Now there is a “catch” which is that the law applies to major retailers, not to smaller retailers. It could be argued that smaller retailers do not engage in the mass production and mass consumption of its larger counterparts, thus smaller retailers might not have as much leftovers and waste nor make a significant carbon footprint in this regard as compared to a major retailer. Also, smaller retailers may already be optimizing use of their limited resources and these “unsellable” foods. Smaller businesses may be engaged in practices that are more sustainable than throwing away edible foods. However, some pundits may argue that waste is waste among any and all stores, and the same standard should be applied across the board regardless of size and affiliations.

Whilst this may be true, major French supermarkets already appear to be against the new law. The major retailers argue that they are only responsible for 5% of the wasted food. So from this argument, the non-major retailers should also not be responsible because they waste even less. Should large and small retailers be equally accountable? Whilst it is true that individual non-major retailers may not have the capacity and resources to economically address the requirements of the new law, small businesses could coordinate and collaborate by pooling their resources to achieve their own economies of scale as a group. Whilst a major retailer would be integrated more vertically, non-major retailers could work together to be integrated across organisations, thus still achieving the same economies of scale and economies of scope to attain the same results as their larger retailer counterparts.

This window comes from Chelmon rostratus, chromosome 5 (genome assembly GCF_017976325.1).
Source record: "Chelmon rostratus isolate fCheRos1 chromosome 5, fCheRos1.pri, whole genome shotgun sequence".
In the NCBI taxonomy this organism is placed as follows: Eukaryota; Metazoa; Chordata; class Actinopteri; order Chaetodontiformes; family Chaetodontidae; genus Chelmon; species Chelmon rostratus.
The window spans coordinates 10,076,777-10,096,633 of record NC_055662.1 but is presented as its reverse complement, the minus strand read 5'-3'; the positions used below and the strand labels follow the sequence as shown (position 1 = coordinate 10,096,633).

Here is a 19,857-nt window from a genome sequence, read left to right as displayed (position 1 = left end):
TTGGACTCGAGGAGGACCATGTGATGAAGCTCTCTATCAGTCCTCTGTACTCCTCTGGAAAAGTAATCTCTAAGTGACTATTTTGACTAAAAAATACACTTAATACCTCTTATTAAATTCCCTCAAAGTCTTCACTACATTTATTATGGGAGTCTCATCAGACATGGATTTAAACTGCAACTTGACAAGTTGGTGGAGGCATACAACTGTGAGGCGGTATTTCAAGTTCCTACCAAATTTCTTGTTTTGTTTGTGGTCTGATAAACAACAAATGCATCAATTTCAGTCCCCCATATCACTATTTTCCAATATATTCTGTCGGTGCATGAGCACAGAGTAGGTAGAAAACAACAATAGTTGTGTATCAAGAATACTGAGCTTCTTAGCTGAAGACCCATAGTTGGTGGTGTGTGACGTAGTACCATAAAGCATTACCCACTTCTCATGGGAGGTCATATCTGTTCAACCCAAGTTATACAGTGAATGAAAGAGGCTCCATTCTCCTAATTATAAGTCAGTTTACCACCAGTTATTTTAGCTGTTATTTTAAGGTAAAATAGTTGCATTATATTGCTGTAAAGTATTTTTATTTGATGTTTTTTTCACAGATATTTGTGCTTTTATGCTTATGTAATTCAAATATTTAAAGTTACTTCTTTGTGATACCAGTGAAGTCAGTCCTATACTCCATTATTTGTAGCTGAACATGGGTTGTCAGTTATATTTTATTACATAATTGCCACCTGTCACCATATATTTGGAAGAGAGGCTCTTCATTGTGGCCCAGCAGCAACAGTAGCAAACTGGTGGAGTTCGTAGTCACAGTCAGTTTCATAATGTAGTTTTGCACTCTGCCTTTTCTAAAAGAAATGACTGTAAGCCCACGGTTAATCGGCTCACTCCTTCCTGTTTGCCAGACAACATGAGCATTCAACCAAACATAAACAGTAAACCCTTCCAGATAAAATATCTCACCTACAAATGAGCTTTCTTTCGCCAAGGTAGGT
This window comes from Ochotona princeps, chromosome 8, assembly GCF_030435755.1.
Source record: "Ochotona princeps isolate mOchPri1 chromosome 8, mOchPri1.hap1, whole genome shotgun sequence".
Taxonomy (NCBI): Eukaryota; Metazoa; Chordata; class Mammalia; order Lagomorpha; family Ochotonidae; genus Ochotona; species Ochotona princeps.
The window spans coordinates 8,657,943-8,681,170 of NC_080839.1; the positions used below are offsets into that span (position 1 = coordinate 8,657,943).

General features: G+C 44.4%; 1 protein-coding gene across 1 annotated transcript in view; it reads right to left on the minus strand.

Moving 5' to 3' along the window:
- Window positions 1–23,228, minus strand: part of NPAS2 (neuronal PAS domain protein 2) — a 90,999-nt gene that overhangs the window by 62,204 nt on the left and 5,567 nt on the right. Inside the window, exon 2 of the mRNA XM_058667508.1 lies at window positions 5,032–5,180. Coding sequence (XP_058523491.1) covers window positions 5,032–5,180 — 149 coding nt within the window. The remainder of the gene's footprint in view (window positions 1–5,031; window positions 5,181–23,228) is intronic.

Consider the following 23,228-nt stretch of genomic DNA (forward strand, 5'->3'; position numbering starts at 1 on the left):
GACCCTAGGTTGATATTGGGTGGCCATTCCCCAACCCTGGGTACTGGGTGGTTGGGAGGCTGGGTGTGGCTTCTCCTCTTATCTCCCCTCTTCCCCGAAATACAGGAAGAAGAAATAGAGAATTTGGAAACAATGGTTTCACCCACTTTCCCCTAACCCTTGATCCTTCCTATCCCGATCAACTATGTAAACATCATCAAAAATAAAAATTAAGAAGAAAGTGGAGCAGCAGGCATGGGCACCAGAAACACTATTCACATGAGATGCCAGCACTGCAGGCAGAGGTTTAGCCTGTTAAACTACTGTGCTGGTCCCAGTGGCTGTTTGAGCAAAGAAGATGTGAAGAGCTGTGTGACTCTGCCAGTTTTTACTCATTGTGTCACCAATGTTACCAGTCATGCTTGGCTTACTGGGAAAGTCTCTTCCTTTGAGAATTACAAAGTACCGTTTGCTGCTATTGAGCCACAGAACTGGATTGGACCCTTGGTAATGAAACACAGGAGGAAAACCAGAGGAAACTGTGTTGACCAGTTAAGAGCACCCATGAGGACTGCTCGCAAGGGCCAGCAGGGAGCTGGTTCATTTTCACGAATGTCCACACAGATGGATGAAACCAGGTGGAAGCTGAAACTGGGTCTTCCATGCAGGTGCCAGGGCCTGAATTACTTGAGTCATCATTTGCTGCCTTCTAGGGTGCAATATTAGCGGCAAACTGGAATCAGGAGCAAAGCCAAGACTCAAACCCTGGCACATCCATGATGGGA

Then it may come down to whether the businesses’ motivation for action is by the carrot or by the stick. If businesses seek to comply with the letter of the law and not the spirit of the law, then motivation for compliance may be limited to meeting the absolute minimum requirements to avoid any financial punishment. Yet if the organisation were enlightened enough to recognise and embrace the rewards of compliance (e.g., contributing to achieving global sustainability), then their internally-driven actions may surpass the law, seeing the law as merely a starting point as opposed to the goal.

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One Response to French Parliament Wastes No Further Time – Legally Ban Major Retailers from Wasting Food

  1. skatewest says:

    I really enjoyed reading this. Australia and Singapore are both running food waste avoidance campaigns and have taken different approaches.
    In Australia we have OzHarvest ( – a perishable food rescue organisation in Australia collecting quality excess food from commercial outlets and delivering it, direct and free of charge, to 600 charities in capital and major regional cities. The founder of OzHarvest lobbied the state governments to amend legislation to allow potential food donors to donate surplus food to charitable organisations without fear of liability. In NSW, a 2011 benchmarking study found that each household is wasting more than $1000 on food a year (which I think would be a conservative estimate). With just under 2.5 million households in NSW, that’s over $2.5 biillion that is being wasted. to say nothing about the impact of the energy and water used to grow/produce the food, transport it, package it…. and so on…
    In Singapore, we have some fairly ambitious green targets – including to be a zero waste nation. The most recent food waste and recycling stats show that we still have a way to go in achieving that goal. An article in Today Online showed food recycling rates of around 13% with the majority of food waste going to waste-to-energy power plants rather than to landfill. Lack of infrastructure and culture are claimed to be two of the key reasons. Singapore does have a tendency to regulate to achieve the goals they have set so I’m sure they are watching the recent legislation changes in France with interest.